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Stop Ageism! Here are five tips to combat ageism in hiring

As part of their effort to plan 2020 content, the Higher Education Recruitment Consortium (HERC), a nonprofit consortium dedicated to equity and inclusion in the academic workforce, put out a simple open-ended survey question to over 2,000 job seekers:

“To help you advance your higher ed career, what topics would you like HERC to address in its job seeker materials?"

The second-most common response – requests for how to combat ageism.

Appearing 68 times in the 762 responses, the ageism theme was second only to general questions about transitioning careers. It beat out topics including salary and negotiations, general hiring trends, resume/CV tips, interviewing tips, and professional development.

Sub-topics requested under the ageism umbrella included:

  • Dealing with the ‘generation gap’ while interviewing with younger teams

  • Competing against younger people who can accept less money for the same positions

  • Addressing the need for training and mentorship as an older person

  • Combating the assumption that age equals digital ignorance

Higher Education is an industry with a reputation for celebrating experience and investing heavily in the longevity of its practitioners (such as with programs like tenure tracks). So, job seekers in higher education concerned about ageism is a chilling example of how concerning this ‘ism’ trend has become.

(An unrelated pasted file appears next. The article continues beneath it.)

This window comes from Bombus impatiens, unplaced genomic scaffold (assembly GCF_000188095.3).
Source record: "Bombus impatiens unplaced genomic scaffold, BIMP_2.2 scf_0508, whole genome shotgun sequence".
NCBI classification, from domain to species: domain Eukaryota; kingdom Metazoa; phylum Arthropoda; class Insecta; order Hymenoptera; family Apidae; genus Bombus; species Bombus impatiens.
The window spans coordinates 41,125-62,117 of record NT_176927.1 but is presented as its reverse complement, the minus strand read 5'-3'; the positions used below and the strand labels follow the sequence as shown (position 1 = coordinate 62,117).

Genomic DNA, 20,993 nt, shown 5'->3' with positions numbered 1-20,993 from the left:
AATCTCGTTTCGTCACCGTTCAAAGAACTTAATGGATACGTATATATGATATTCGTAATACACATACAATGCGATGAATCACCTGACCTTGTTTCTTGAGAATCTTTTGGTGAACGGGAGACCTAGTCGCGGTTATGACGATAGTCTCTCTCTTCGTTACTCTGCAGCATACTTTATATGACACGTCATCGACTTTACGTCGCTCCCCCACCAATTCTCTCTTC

Whether in higher education or any other industry, there are things we can all do to combat this concerning trend.

Five Tips for combating Ageism in hiring:

1. Remove age-based language from job descriptions

Job titles and job descriptions set the tone for who should apply for the job. The wrong language can inadvertently (or not) alienate candidates of specific age ranges. This will unnecessarily limit the talent pool, or worse, can be perceived as discriminatory and open the organization up to liability.

For example, age-based language in titles and descriptions such as “junior-level” could alienate those who do not fit the age ranges described. Switch to terms such as entry-level or associate.

Descriptions that are overly active and loaded with terms such as “energetic” and “go-getter” are often perceived as a not-so-subtle hint that the organization is looking for younger talent. Rather than focusing on the word, focus on the why behind it. Do you need the “energetic” person because they are on their feet for ten hours at a time? Because there is always a different task demanding their attention? Because the store is always overflowing with customers? Bonus: giving the specifics of the experience helps everyone self-identify if the job is a good fit for them.

2. Pre-define the requirements and interview questions before posting the job

To reduce the impact of bias and ‘isms’ such as ageism impacting the hiring process, pre-define the minimum requirements and questions before evaluating the first candidate.

Without the pre-defined process, the organization risks the hiring team going ‘off script’ based on biases. Not only do bias-driven ad hoc questions put the candidate at a disadvantage by being forced to defend what they are rather than showcase what they can do, it can also open the organization to dangerous discrimination liability.

Imagine how a candidate would feel if they were asked if they have enough energy to accomplish the job (if older) or if they can stay focused on the job with ‘life’s demands’ of dating and/or young children (if younger). Sound ridiculous? Unfortunately, it happens all the time.

Keep the hiring teams on script and out of the ‘isms’, have pre-defined questions.

3. Remove maximum values in years of experience requirements